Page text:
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Bible Knowledge

D M McIntyre

The Bible may be described as the expression of the mind and heart of God. If we desire to know Him and be filled with the Spirit it is necessary to familiarise ourselves with the Word of God that reveals Him. In the days of His flesh our Lord had occasion more than once to rebuke the Pharisees for their ignorance of Scripture. "Have ye not read?" (Mt 12.3,5; 19.4; Mk 12.26), He asked in tones of rebuke; and again He said, "Ye do err, not knowing the scriptures, nor the power of God" (Mt 22.29; Mk 12.24). And is it not true that many Christians are ill–instructed in the truth of the Bible and are weak in spirit because the Word of God does not dwell in them richly?

Whatever the reason, we seem to find it easier to interest ourselves in many books other than the Bible. We prefer religious journals, expositions, commentaries, sermons even, to the pure Word of God. One reason for this preference is, no doubt, to be found in the fact that a resolute mental and spiritual effort is involved in the reading of the Scriptures. It may be compared to mountain climbing; the ascent is laborious and long, but on the uplands the air is free and sweet and clean, and from the summit one beholds the lands of far distances. The longer one studies in this way the more one learns to relish the atmosphere of these spiritual heights. There is no royal road to an adequate knowledge of Scripture; the student of the Word of God must heed the call, "gird up the loins of your mind" (1 Pet 1.13), and the counsel, "exercise thyself…unto godliness" (1 Tim 4.7).

As we read we ought to remember that the Book before us, written by holy men of old, was given by the inspiration of the Almighty. The book, as a whole, and in every fragment, is a message from God. It comes to us with as real an intention as if it came with the direction of our name upon it, fresh from heaven. An English mystic three centuries ago thought he heard a celestial voice salute him by name and say, "I have a message from God unto thee". The message of Scripture to the devout reader is no less real than if it had come thus to him, alone of all the world, clear from the solitude of God.

We ought to read the Word of God prayerfully. If there should be in what we read today a precept, let us embrace it; if a promise, let is claim it; if an example, let us emulate it; if a warning, let us fear before it. And always let us lift up our hearts to God saying, "Open thou mine eyes, that I may behold wondrous things out of thy law" (Ps 119.18). One who has prayed the Bible through, turning every word of God into application, is far advanced in holiness, and is able to understand something of that which is wrapped up in the stupendous phrase, "the fulness of God" (Eph 3.19).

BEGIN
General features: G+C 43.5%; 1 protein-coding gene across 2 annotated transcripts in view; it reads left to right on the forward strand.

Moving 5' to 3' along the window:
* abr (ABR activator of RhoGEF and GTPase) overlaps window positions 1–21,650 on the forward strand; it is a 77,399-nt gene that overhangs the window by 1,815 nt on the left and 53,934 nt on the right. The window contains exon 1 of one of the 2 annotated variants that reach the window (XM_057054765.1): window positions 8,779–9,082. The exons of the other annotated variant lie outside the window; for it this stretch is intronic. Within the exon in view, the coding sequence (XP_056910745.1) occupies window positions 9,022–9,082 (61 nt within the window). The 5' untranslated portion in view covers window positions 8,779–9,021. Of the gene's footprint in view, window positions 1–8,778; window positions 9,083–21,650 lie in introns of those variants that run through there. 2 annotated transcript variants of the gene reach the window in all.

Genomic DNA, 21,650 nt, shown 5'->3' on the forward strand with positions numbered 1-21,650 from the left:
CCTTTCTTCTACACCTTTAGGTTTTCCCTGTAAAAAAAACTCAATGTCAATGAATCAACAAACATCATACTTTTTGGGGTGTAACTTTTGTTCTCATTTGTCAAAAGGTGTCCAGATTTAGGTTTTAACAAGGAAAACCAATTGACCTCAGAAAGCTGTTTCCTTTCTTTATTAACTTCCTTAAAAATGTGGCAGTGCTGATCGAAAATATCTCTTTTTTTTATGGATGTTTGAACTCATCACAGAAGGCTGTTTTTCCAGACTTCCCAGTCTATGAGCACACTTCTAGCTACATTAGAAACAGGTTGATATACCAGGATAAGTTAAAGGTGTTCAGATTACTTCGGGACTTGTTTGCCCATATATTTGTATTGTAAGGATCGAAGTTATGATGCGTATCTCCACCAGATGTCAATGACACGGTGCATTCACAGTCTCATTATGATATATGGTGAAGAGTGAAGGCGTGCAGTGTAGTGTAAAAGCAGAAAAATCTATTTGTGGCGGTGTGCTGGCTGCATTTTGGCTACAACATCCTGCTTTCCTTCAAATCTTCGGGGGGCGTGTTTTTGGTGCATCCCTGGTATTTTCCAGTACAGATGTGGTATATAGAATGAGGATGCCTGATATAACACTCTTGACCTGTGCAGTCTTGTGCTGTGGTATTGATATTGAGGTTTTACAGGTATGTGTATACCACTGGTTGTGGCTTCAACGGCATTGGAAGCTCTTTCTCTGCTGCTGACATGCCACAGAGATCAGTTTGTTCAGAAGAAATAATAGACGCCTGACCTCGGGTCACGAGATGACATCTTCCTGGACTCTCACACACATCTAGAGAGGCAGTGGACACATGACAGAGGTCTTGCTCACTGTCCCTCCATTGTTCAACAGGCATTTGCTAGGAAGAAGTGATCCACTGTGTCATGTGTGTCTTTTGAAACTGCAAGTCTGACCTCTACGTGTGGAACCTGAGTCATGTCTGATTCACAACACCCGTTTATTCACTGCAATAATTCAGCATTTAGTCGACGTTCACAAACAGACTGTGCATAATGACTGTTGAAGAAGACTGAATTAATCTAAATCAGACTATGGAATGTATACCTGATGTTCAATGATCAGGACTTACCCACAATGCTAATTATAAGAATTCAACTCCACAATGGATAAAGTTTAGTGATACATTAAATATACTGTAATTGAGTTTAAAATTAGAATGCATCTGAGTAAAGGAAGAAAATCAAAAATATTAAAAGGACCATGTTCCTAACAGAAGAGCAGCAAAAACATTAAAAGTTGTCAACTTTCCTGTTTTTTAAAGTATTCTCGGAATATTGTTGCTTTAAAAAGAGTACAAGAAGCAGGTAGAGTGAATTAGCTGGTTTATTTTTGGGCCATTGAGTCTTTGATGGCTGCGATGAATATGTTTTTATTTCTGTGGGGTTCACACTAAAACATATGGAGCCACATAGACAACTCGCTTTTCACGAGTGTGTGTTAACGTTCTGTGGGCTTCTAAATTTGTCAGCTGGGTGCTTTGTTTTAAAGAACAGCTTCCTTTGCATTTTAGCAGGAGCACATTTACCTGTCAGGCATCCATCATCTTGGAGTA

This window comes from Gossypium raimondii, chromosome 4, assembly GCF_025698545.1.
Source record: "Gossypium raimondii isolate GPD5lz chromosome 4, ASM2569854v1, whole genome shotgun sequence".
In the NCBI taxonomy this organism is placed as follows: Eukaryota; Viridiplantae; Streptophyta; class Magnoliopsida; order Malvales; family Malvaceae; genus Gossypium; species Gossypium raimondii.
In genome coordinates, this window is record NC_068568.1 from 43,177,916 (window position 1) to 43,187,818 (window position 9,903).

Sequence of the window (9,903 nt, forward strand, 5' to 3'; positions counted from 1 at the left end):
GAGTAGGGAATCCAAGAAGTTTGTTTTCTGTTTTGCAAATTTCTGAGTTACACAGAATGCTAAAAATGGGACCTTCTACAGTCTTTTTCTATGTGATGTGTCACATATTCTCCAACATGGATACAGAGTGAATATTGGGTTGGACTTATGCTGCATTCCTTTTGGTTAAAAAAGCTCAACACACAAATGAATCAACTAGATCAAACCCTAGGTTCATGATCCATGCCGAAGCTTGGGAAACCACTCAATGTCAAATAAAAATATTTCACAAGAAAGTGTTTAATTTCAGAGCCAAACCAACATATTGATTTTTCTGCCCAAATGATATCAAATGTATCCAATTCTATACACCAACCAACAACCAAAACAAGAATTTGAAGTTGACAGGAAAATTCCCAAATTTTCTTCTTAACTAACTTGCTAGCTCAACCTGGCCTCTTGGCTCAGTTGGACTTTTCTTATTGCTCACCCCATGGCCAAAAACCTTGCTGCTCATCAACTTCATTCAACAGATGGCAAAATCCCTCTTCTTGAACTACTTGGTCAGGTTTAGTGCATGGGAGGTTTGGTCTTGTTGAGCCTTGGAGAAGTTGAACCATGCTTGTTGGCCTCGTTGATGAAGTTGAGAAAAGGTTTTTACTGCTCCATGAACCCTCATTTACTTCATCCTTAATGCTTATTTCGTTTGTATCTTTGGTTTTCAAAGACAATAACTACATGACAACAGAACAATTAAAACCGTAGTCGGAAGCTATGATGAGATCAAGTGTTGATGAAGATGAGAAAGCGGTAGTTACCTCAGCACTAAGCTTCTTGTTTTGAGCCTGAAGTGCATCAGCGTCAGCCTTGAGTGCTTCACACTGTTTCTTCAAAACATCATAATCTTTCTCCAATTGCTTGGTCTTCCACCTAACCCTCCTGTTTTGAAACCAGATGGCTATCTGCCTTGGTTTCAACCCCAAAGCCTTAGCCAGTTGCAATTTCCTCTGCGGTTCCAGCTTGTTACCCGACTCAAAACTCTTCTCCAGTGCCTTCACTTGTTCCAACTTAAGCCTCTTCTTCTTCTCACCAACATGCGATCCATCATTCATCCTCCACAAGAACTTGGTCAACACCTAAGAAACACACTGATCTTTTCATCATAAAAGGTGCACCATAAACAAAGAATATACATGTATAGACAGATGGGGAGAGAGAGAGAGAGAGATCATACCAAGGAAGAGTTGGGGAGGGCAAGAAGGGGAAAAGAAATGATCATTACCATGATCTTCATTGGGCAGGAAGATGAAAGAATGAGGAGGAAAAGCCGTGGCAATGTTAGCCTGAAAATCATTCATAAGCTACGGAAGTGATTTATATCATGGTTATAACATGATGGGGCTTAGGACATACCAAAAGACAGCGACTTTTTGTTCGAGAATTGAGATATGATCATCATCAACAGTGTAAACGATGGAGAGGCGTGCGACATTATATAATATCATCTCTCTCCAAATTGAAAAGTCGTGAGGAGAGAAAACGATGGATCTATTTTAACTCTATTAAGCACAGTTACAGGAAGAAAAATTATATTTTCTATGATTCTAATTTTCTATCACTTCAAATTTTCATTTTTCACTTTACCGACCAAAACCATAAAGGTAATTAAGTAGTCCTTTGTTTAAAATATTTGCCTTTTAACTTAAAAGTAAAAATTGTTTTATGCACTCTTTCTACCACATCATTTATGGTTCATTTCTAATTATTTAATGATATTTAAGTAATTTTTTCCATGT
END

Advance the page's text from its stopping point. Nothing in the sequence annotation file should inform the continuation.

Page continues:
If we read with fresh application, the Bible will always display itself in new significance. John Owen says, with one of his sudden flashes of insight, "A commandment that is always practised is always new, as John speaks of that of love" (see 1 Jn 2.8-11). There is nothing that will rehabilitate an outworn Bible as a renewal of Biblical practice. When the Bible becomes uninteresting, go down deeper into its meaning, yield a more unquestioning obedience to its authority, accept with greater simplicity of spirit its revelation of the unseen God, and the trenches that were dry and gaping with thirst will be filled with a living and laughing flood. The true way to realise the worth of the Bible is to receive what it offers, and to perform what it enjoins.

The Bible is given to us as knowledge: faith and obedience turn it into power. The navigator in the chart room of an ocean liner studies the course as it is outlined. Point to point the knowledge is transferred to the steering gear. By this way the liner cuts its path through the sea from continent to continent: knowledge is changed into power.



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